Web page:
It remains to be seen if Garoppolo will ever garner cheers or boos in Foxborough, but his draft slot is noteworthy in Patriots history.
First, consider that he was the 43rd quarterback ever drafted by the New England/Boston Patriots, yet 26 of those never played for the team and don’t appear on the team’s all-time roster. Some never made the club and some chose the NFL over the AFL during the 1960s. Jack Concannon and Fran Tarkenton are two notable draftees that played in the NFL and never for the Patriots.
Throughout the 1960s, the Patriots were drafting in the eight-team American Football League; so quarterbacks drafted as late as the eighth round could have been picked higher than 62nd, but only in 1964 did the Patriots select a quarterback with their first pick – Concannon (1st overall).
Since the 1970 AFL-NFL merger, the Patriots have selected only five quarterbacks higher than Garoppolo was selected on May 9. Three of those five were first-round picks and two were picked No. 1 overall (Jim Plunkett in 1971 and Drew Bledsoe in 1993). Tony Eason (15th in 1983) was the other first round quarterback.
In 1978, the Patriots drafted Pittsburgh quarterback Matt Cavanaugh in the second round (50th overall). And while Tommy Hodson (1990) was drafted in the third round, he was the 59th overall selection, making him a higher pick than Garoppolo.
But that’s it. No other quarterback has been drafted higher since 1970. Not Brady (6th round, 199th). Not Patriots Hall of Famer Steve Grogan (5th round, 116th).
So Garoppolo comes to Foxboro as the sixth-highest drafted quarterback in team history while assuredly entering as the 37-year-old Brady’s backup. Even head coach Bill Belichick acknowledged the need to look ahead at the position given where Brady is in his career, something he never did while drafting quarterbacks in the third round or lower in 2011, 2010, 2008, 2005, 2003 and 2002.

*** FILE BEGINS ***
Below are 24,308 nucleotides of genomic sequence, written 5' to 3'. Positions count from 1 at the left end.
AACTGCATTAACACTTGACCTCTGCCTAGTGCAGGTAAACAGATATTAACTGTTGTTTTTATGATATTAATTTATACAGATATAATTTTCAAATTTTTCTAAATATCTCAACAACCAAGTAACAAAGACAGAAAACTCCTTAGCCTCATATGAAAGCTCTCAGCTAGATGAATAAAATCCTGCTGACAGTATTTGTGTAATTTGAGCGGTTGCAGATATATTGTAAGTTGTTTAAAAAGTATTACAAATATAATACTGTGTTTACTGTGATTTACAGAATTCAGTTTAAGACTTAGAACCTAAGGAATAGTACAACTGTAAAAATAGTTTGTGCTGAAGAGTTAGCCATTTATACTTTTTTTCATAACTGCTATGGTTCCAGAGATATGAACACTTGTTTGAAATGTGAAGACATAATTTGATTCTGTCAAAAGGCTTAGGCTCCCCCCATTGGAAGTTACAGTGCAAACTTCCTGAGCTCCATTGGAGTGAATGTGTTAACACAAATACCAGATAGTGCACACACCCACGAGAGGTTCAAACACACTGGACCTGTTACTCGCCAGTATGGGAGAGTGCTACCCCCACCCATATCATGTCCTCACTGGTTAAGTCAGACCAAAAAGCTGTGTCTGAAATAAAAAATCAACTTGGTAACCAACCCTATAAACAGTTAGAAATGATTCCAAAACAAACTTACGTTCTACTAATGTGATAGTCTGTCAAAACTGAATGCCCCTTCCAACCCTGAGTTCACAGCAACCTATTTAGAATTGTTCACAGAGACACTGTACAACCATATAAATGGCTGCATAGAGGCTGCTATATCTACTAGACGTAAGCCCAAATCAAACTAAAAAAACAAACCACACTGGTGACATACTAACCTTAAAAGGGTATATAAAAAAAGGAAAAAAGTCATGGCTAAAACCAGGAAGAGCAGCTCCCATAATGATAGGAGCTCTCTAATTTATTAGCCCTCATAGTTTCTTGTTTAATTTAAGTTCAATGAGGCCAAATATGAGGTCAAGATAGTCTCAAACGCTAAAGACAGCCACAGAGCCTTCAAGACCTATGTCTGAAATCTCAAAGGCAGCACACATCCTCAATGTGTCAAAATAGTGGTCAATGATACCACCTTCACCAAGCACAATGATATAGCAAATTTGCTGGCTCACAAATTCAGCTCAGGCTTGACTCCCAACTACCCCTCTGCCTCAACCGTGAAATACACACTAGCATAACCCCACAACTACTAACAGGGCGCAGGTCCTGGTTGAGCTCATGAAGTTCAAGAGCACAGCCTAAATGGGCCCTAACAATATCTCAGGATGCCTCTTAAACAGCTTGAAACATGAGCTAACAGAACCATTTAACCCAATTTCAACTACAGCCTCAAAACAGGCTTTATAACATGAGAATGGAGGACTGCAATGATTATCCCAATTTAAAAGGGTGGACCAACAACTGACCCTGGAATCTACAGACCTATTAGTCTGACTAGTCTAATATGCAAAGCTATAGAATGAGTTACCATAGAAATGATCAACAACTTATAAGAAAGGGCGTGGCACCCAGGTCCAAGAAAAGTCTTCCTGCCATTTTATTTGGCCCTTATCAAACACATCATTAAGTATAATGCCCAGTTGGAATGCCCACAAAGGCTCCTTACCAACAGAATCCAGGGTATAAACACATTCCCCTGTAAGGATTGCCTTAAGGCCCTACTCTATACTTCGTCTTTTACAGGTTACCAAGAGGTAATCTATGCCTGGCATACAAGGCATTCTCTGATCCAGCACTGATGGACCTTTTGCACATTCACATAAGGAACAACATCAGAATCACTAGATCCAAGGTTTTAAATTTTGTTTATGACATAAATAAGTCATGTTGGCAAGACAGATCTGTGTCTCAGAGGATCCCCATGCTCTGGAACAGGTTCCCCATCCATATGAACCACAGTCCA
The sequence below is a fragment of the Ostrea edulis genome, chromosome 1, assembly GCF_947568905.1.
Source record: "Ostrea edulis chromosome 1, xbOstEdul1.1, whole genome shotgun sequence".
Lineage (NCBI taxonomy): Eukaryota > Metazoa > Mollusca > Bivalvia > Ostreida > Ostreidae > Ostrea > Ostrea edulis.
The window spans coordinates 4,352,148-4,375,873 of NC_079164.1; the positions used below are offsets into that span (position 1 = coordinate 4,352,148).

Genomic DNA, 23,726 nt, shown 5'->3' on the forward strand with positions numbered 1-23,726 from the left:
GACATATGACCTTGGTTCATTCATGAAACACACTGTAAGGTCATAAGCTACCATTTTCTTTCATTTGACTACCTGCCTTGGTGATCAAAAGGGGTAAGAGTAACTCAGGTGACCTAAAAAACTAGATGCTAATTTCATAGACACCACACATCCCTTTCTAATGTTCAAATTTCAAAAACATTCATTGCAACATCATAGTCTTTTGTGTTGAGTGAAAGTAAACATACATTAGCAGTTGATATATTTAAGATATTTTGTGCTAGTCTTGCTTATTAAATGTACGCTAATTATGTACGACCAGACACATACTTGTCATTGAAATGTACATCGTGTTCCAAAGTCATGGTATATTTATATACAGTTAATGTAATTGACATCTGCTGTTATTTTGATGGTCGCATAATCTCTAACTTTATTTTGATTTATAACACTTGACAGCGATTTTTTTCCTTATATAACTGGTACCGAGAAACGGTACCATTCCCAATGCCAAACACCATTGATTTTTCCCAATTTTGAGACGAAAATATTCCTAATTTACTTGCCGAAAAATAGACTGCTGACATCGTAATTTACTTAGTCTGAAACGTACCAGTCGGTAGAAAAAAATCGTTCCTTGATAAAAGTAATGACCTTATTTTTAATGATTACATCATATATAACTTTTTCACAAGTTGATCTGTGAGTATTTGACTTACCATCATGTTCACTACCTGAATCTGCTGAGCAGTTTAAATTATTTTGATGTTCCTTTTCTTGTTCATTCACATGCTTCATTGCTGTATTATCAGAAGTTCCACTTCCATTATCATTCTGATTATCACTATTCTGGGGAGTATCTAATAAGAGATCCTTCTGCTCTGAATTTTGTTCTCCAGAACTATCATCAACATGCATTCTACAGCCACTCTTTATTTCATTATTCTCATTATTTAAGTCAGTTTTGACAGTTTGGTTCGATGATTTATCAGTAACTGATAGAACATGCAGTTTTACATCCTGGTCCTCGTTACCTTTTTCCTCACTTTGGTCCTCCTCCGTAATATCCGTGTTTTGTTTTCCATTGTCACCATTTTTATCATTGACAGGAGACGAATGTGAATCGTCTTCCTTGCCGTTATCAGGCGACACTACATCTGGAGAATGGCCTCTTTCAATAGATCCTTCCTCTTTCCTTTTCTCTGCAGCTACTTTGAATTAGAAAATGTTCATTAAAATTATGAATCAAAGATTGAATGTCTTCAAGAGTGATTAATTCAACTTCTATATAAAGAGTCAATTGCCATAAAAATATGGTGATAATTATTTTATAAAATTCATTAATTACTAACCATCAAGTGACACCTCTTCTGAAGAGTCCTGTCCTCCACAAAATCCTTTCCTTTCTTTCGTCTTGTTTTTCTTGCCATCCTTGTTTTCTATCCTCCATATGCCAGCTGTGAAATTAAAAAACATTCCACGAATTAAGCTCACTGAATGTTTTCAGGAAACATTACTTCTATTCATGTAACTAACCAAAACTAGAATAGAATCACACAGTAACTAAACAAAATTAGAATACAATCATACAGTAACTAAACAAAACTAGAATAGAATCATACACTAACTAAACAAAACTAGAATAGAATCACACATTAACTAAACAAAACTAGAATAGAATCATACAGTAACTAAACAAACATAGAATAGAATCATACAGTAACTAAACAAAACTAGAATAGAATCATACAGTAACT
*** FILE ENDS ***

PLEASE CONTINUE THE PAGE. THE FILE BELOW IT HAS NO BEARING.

The high picksBledsoe was a success story, a franchise quarterback who helped establish the Patriots credibility in the 1990s and led the team to an AFC Championship. He played in 124 games with 123 starts between 1993 and 2001.
Eason played in 72 games with 49 starts between 1983 and 1989 and helped the Patriots to their first AFC title and a berth in Super Bowl XX. He was one of six quarterbacks drafted in the 1983 first round and one of four that appeared in a Super Bowl. The other five drafted in the ’83 first round were John Elway (1st overall to the Colts before being traded to Denver), Todd Blackledge (7th to Kansas City), Jim Kelly (14th to Buffalo), Ken O’Brien (24th to the Jets) and Dan Marino (27th to Miami). But Eason rarely held the starting job with any consistency, battling injuries and also teammates Steve Grogan, Doug Flutie and Marc Wilson for playing time.
Cavanaugh played in 52 games with only 15 starts as a Patriot between 1978 and 1982 as he mostly backed up Grogan before being supplanted by Eason.
Hodson was one of a slew of quarterbacks that kept the seat warm for Bledsoe between 1990 and 1992. Five different quarterbacks attempted at least 90 passes over those three seasons, including Hodson (224 pass attempts), Hugh Millen (612 attempts), Marc Wilson (265 attempts), Scott Zolak (100 attempts) and Grogan (92 attempts).